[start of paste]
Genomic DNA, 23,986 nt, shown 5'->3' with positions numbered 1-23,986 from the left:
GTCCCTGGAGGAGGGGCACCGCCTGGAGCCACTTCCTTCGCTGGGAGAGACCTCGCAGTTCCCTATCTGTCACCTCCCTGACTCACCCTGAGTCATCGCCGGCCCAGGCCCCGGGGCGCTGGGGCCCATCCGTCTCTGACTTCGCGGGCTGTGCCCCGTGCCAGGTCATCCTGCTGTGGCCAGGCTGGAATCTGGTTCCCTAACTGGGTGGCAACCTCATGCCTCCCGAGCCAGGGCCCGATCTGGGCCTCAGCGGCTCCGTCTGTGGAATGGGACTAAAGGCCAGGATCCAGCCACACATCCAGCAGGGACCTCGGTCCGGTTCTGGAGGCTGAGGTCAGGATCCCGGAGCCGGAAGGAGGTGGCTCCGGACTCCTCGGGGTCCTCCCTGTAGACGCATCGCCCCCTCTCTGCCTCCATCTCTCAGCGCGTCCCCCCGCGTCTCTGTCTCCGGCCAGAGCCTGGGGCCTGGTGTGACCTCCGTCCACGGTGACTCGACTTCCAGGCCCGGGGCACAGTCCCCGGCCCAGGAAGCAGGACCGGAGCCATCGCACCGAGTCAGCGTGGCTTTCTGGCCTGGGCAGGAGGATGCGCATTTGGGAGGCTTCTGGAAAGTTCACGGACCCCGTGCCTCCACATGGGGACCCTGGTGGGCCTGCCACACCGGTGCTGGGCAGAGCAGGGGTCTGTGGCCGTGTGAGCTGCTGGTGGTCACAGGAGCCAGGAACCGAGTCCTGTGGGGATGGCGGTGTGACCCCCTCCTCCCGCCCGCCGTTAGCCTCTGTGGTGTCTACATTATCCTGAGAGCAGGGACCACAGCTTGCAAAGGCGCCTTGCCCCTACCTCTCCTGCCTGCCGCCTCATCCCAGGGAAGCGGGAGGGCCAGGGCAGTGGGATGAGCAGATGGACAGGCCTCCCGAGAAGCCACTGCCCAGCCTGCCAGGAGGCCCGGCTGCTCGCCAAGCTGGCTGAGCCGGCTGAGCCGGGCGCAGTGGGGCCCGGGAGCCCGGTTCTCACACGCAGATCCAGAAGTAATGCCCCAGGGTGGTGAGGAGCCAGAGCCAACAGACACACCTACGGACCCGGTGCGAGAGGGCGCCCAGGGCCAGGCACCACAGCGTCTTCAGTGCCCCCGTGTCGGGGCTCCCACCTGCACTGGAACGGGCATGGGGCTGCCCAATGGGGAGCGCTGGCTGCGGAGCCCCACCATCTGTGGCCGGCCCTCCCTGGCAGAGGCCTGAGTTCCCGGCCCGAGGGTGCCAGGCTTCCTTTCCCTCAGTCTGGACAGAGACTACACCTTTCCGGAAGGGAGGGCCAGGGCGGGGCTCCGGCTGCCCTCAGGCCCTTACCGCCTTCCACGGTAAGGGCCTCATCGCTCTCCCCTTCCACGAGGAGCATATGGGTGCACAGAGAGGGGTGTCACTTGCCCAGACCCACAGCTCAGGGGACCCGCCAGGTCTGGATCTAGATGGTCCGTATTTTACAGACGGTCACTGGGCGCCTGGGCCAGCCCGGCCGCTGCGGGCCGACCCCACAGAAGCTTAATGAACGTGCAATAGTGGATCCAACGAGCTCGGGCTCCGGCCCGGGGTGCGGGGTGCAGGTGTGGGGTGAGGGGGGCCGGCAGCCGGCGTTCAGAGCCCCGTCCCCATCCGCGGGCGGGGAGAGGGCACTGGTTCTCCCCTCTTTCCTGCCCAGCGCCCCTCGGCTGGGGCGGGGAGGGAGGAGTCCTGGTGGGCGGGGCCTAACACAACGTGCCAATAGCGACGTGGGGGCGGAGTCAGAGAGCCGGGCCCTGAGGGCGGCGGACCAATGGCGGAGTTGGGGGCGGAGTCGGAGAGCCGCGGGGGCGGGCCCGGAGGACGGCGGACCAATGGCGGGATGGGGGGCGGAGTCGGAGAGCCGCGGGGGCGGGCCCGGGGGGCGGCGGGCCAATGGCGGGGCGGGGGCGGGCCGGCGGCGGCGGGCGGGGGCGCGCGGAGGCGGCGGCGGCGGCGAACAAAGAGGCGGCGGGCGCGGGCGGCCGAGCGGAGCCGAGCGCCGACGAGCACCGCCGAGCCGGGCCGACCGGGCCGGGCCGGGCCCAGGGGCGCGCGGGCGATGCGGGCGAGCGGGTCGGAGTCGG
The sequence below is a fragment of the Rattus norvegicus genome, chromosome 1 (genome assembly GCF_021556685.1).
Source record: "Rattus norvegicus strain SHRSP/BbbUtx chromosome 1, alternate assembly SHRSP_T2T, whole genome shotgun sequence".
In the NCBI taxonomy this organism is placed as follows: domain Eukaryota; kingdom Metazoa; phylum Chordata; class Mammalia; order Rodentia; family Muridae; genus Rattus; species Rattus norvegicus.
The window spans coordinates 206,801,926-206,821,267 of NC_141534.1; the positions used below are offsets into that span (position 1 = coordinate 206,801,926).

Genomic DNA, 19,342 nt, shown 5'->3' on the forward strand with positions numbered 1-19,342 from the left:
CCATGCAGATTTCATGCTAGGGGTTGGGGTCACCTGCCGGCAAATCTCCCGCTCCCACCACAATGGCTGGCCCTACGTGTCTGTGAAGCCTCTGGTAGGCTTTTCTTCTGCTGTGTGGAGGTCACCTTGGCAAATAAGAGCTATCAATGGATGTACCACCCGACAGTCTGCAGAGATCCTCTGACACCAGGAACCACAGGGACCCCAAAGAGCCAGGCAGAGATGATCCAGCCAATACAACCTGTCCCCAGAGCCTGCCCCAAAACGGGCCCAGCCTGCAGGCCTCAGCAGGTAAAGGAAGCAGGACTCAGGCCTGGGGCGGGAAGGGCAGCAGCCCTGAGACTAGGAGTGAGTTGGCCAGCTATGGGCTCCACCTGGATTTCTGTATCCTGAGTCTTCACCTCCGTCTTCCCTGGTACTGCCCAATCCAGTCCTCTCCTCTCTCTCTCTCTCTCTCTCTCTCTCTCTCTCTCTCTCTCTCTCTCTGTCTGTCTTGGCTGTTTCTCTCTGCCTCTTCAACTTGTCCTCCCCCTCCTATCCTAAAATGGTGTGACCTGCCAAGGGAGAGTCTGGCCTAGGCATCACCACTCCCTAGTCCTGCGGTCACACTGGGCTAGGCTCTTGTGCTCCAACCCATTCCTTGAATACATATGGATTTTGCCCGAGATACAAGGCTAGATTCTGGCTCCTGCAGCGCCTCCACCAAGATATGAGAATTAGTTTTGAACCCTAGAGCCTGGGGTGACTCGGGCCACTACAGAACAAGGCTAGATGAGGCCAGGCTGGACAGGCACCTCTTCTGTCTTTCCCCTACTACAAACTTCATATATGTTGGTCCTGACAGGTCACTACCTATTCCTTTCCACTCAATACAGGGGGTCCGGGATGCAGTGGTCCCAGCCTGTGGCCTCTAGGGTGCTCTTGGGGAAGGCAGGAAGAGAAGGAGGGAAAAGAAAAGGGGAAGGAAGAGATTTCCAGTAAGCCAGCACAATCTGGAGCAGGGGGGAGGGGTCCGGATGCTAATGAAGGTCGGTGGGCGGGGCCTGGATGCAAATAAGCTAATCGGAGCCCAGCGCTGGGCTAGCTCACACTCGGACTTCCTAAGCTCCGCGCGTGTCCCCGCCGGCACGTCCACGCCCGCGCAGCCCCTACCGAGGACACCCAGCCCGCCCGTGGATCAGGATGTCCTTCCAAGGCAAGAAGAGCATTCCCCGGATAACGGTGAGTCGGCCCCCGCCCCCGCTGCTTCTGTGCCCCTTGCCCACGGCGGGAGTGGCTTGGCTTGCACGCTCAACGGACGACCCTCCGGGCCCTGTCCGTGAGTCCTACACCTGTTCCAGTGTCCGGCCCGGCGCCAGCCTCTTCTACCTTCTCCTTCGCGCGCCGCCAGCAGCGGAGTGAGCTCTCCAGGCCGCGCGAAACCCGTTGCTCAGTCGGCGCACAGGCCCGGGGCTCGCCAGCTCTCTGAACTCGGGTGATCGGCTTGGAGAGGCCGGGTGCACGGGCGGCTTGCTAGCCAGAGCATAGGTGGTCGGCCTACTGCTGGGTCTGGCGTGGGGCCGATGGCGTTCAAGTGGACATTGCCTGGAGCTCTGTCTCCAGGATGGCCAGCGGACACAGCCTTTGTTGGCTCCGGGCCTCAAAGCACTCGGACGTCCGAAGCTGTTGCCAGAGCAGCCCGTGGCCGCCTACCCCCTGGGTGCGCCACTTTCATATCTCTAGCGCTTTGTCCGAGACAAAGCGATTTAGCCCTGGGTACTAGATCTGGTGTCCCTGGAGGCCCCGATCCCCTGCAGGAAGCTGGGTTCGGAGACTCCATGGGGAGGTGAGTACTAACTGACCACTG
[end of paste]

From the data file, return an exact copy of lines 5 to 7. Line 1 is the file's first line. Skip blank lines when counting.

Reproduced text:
In the NCBI taxonomy this organism is placed as follows: domain Eukaryota; kingdom Metazoa; phylum Chordata; class Mammalia; order Rodentia; family Muridae; genus Rattus; species Rattus norvegicus.
The window spans coordinates 206,801,926-206,821,267 of NC_141534.1; the positions used below are offsets into that span (position 1 = coordinate 206,801,926).

Genomic DNA, 19,342 nt, shown 5'->3' on the forward strand with positions numbered 1-19,342 from the left: